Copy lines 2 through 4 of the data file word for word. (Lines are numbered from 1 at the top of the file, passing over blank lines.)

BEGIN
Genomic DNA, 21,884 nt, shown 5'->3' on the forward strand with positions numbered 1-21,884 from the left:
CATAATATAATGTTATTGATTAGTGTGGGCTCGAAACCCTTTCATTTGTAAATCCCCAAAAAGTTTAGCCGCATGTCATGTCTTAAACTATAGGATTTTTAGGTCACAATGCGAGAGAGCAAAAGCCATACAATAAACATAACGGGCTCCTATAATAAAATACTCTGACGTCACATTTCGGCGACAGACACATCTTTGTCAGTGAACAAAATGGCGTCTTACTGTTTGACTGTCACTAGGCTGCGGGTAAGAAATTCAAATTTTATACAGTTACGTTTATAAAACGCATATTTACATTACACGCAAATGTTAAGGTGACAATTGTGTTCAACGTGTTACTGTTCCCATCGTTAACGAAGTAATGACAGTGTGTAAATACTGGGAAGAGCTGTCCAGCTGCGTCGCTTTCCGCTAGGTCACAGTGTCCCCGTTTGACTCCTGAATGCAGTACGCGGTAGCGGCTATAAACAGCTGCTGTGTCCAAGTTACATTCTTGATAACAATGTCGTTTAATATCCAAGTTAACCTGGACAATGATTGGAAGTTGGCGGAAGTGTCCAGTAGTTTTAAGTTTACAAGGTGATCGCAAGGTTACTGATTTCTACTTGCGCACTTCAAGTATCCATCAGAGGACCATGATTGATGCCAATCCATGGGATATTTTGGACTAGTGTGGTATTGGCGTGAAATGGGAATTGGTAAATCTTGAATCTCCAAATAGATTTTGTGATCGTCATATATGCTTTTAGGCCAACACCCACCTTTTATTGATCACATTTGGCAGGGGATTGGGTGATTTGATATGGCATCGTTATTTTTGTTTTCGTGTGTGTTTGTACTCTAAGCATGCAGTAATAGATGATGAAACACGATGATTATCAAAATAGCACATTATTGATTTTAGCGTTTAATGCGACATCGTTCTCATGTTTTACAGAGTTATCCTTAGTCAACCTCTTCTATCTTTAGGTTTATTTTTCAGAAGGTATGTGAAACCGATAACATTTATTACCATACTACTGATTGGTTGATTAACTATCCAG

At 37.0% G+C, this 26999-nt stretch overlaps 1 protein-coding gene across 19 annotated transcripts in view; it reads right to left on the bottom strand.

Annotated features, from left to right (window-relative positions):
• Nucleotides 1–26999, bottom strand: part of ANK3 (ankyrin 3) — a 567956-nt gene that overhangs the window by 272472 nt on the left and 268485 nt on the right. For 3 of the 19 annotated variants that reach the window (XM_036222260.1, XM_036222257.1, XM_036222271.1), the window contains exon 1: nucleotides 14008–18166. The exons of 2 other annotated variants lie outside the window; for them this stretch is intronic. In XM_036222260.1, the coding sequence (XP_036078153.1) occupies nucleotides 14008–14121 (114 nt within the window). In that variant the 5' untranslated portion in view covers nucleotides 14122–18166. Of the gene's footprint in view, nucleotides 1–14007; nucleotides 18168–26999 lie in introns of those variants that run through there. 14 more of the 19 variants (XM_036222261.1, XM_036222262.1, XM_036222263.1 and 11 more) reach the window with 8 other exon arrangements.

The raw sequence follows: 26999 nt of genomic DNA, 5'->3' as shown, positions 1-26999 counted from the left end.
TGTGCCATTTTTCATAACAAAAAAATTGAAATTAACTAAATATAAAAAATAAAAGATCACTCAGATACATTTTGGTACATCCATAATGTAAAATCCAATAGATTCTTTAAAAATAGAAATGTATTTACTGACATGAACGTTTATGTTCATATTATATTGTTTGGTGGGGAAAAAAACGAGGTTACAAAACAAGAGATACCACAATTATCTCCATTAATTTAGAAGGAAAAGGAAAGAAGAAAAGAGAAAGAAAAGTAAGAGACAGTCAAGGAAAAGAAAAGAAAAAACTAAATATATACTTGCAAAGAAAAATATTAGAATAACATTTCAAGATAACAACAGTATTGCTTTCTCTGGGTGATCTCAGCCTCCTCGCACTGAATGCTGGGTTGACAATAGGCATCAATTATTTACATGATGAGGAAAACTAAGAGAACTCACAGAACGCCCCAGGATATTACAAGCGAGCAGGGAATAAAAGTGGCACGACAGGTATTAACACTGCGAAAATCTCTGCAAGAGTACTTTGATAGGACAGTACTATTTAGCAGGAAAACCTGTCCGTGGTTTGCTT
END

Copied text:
CATAATATAATGTTATTGATTAGTGTGGGCTCGAAACCCTTTCATTTGTAAATCCCCAAAAAGTTTAGCCGCATGTCATGTCTTAAACTATAGGATTTTTAGGTCACAATGCGAGAGAGCAAAAGCCATACAATAAACATAACGGGCTCCTATAATAAAATACTCTGACGTCACATTTCGGCGACAGACACATCTTTGTCAGTGAACAAAATGGCGTCTTACTGTTTGACTGTCACTAGGCTGCGGGTAAGAAATTCAAATTTTATACAGTTACGTTTATAAAACGCATATTTACATTACACGCAAATGTTAAGGTGACAATTGTGTTCAACGTGTTACTGTTCCCATCGTTAACGAAGTAATGACAGTGTGTAAATACTGGGAAGAGCTGTCCAGCTGCGTCGCTTTCCGCTAGGTCACAGTGTCCCCGTTTGACTCCTGAATGCAGTACGCGGTAGCGGCTATAAACAGCTGCTGTGTCCAAGTTACATTCTTGATAACAATGTCGTTTAATATCCAAGTTAACCTGGACAATGATTGGAAGTTGGCGGAAGTGTCCAGTAGTTTTAAGTTTACAAGGTGATCGCAAGGTTACTGATTTCTACTTGCGCACTTCAAGTATCCATCAGAGGACCATGATTGATGCCAATCCATGGGATATTTTGGACTAGTGTGGTATTGGCGTGAAATGGGAATTGGTAAATCTTGAATCTCCAAATAGATTTTGTGATCGTCATATATGCTTTTAGGCCAACACCCACCTTTTATTGATCACATTTGGCAGGGGATTGGGTGATTTGATATGGCATCGTTATTTTTGTTTTCGTGTGTGTTTGTACTCTAAGCATGCAGTAATAGATGATGAAACACGATGATTATCAAAATAGCACATTATTGATTTTAGCGTTTAATGCGACATCGTTCTCATGTTTTACAGAGTTATCCTTAGTCAACCTCTTCTATCTTTAGGTTTATTTTTCAGAAGGTATGTGAAACCGATAACATTTATTACCATACTACTGATTGGTTGATTAACTATCCAG

At 37.0% G+C, this 26999-nt stretch overlaps 1 protein-coding gene across 19 annotated transcripts in view; it reads right to left on the bottom strand.

Annotated features, from left to right (window-relative positions):